z test statistics for the Rayleigh Test of randomness

(Batschelet 1965) were greater than the tabulated z values

at the 0.01 level (Table 6). Therefore, the distribution of

the time-of-day emergence data (Figure 11) did not have a

uniform distribution, but rather a unimodal or bimodal pattern.

Assuming P. subtropica emergence occurred once daily, the

mean time of emergence (9) was 0925 EDST with an angular devi-

ation (s) about the mean of 3.26 hr for non-sexed data,














CC 00
On 0L

In


01 0.1
r--i
O 0
'0 -l +1


'--4

cn





t -D
t-'
ri C)






i-4

iD cc





rC i
Lu oo
c^ o


C) C'l


0 0


N o
o OC)
'00-



F-9 c N F: in C/


C)
4-1 3


C)0
), c

401

-3 .f






C4-4 L -4


0
U 0







C) C)








-4J
U (UC











0D
4, -H























C) CD
Fn 4-' n






CS )


4-4
0


H
u




4 4- J (- ]















O
C) H 0)

S -C,
4-J






V)l 73
0 r- 0
















moo
C)F:O
Ii I i 11













01

CoC



0 (
4-i ~



UC cl
-S)
















m ,u c



o c
0 C













nC e 4-1
-4 ., -

F: aC





























Frequency distributions of R. subtropical
emergence by hours (EDST = Eastern Daylight
Saving Time) of non-sexed moths (n = 101)
(bottom) and sexed moths (n = 96). Mean
emergence times are indicated above histogram.


Figure 11.








08:24 9


0 6
HRS.


12 18
(EDST)


20-




10-


~*1








0827 EDST 3.37 hr for males, and 0927 EDST 3.22 for

females (Table 6). Peak emergence occurred between 0700

and 0800 EDST (Figure 11). The assumption of and the statis-

tics calculated for a unimodal pattern of emergence were not

mathematically incorrect, but biologically misleading. The

test statistic r, which measures the concentration about the

mean and which was not close to the value 1.0, also indicated

the emergence was not unimodal.

R. subtropica emerged twice daily

and the values of the test statistic r were closer to the

value 1.0 for the bimodal calculations. The major emergence

occurred just after sunrise with the mean time of emergence

of the non-sexed data at 0858 EDST +2.21 hr, males 0824 EDST

1.42 hr, and females 0913 EDST 2.42 hr (Table 6 and Figure

11). The minor emergence was during the evening crepuscular

period with the mean time of emergence for non-sexed moths at

1935 EDST 0.81 hr, males 1941 EDST 1.40 hr, and females 1929

EDST 0.24 hr (Table 6 and Figure 11).



Discussion


Although the pre-eclosion movements of R. subtropical

pupae were only observed in emergence cups and not inside a

shoot, similar movement and activities of R. buoliana pupae

inside a shoot served to elevate the pupa from the base of

the pupal chamber, up the silk-lined chamber's walls, up to

and out the pre-cut exit hole (Pointing 1961, 1963).








R. subtropical adults had no apparent difficulty escaping

from the pupal cases of pupae removed from shoots and held in

the emergence cups. R. buoliana adults experienced difficulty

escaping from pupal cases of pupae removed from buds (Pointing

1961).

The bimodal daily field emergence pattern of R. subtrop-

ica was strongly similar to the field emergence of a. buoliana

(Pointing 1961, Green 1965) and peak emergence for both

species occurred between 0700 and 0800 EDST.

The early morning eclosion of adults, vulnerability of

adults to attacks during the flightless period of wing expan-

sion, and inactivity of adults on the shaded portion of termi-

nals might be exploited by releasing predators which are

active in the early morning or by applying chemical adulti-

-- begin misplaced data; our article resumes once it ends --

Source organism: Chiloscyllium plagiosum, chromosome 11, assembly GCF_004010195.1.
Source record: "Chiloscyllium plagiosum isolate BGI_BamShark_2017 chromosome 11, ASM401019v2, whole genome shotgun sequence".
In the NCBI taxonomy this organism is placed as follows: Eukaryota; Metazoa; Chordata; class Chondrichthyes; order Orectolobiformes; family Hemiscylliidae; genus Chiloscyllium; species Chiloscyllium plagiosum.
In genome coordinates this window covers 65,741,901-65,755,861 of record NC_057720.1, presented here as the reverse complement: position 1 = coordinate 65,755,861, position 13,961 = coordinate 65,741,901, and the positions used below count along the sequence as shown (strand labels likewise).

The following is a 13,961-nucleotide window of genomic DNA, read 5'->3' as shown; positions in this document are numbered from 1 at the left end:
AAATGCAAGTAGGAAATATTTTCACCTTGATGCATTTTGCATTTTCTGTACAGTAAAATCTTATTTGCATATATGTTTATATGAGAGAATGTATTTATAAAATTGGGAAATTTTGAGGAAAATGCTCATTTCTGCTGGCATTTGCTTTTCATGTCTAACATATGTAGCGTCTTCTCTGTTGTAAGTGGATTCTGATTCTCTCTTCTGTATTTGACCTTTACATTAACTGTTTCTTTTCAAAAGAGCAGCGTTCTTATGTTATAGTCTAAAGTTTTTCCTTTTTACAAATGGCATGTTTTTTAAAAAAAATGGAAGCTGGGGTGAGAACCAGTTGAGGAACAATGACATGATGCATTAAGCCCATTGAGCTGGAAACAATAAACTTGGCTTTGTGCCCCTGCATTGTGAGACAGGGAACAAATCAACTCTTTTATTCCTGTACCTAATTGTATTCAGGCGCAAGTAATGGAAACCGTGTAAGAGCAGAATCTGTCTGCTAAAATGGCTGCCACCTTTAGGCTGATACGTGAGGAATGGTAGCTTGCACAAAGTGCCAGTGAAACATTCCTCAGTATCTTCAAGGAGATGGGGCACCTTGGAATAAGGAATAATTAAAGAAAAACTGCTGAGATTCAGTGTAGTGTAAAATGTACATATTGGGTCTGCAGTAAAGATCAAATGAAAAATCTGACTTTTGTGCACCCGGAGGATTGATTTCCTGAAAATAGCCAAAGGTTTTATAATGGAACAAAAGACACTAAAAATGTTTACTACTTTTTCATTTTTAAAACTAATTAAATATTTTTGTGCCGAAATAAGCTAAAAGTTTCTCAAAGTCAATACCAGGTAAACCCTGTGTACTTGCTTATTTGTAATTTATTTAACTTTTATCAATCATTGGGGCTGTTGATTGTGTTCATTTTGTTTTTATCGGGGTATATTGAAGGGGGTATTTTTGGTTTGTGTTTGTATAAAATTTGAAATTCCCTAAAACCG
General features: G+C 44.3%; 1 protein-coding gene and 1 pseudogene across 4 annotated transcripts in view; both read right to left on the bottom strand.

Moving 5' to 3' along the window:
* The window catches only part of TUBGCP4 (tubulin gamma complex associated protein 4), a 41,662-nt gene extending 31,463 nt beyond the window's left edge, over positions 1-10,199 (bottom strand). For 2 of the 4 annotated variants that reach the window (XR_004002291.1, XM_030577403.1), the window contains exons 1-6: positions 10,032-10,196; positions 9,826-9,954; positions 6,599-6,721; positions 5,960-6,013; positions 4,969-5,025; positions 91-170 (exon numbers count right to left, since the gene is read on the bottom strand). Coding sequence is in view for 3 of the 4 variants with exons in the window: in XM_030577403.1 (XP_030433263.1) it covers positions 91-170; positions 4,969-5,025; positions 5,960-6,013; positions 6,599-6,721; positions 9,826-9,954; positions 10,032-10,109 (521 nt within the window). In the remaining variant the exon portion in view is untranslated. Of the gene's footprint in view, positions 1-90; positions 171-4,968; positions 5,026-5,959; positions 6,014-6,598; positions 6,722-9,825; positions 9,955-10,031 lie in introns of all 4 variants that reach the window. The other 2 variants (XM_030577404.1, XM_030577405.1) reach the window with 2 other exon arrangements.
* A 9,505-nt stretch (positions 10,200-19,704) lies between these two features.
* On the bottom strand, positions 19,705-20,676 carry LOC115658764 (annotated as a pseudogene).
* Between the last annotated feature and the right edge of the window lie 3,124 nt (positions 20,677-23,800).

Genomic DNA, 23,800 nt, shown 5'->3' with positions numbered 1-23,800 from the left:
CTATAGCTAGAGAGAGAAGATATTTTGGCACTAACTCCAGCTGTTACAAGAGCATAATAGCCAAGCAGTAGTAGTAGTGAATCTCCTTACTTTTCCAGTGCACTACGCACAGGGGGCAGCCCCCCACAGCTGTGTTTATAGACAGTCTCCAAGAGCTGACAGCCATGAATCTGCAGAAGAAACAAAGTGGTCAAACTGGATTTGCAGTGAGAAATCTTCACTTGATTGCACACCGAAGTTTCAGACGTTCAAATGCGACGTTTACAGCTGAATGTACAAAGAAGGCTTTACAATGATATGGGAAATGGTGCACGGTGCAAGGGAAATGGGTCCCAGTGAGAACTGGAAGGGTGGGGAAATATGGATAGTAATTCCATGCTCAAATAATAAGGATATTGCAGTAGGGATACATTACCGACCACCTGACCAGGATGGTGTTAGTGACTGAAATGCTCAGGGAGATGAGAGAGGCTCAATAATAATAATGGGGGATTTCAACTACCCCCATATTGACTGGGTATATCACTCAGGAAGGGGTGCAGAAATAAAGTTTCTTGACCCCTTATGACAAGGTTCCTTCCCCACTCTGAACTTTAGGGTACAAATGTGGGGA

cides on the shaded portion of terminals for the suppression

of R. subtropica.



Summary


The activities of R. subtropical encased pharate adults

prior to eclosion, general adults during eclosion, and fully

dried adults after eclosion are described. Teneral adults

walked a short distance (ca. 40 mmn) after eclosion and before

expanding and drying their wings. The average time required

for wing expansion and drying was 14 minutes. The daily

pattern of emergence under natural light cycle was bimodal

with peaks at 0858 and 1935 hours EDST.














CHAPTER X

EXPERIMENTAL MATING, OVIPOSITION, AND REARING
MEDIA TRIALS OF RHYACIONIA SUBTROPICAL



Background


In 1970, Daterman described procedures he found useful

for mating Rhyacionia spp. in the laboratory. In early 1971,

correspondence and consultations with G. E. Daterman and

C. IV. Fatzinger were initiated to obtain the most current

information about rearing media for forest insects in general

and specifically R. buoliana (Daterman, personal communica-

tion) and D. abietella (Fatzinger 1970a, 1970b).

The objectives of this study were to (1) breed R. sub-

tropica moths under artificial or semi-artificial conditions,

(2) rear R. subtropica larvae on an artificial medium, and

(3) establish a laboratory colony of R. subtropica larvae and

adults.



Methods


Mating and Oviposition

Three mating and oviposition techniques were tested.

Daterman's mating technique. A replica of Daterman's

(1970) mating and oviposition apparatus was constructed. The

apparatus was designed to simulate natural twilight and to








create an airflow necessary for carrying the female sex phero-

mone to the male. The light intensities and airflow of the

apparatus were calibrated and R. subtropica adults were pre-

pared for mating per Daterman's specifications. The mating

chamber was located in a rearing room having a north exposure

to light, 70% relative humidity, and temperature of 27 + 20C.

The mating chamber's twilight and photoperiod were synchron-

ized with the natural twilight and photoperiod (Gainesville,

Florida). A battery-operated light, dimmed with a red acetate

film, was used when entering the rearing room during scoto-

phase.

The initial mating trial was conducted on 16-18 May 1972

using 2 males and 3 females which had emerged in the laboratory

from pupae collected in Dixie County, Florida, on 9 May 1972.

Slash pine shoots suspected of bearing R. subtropical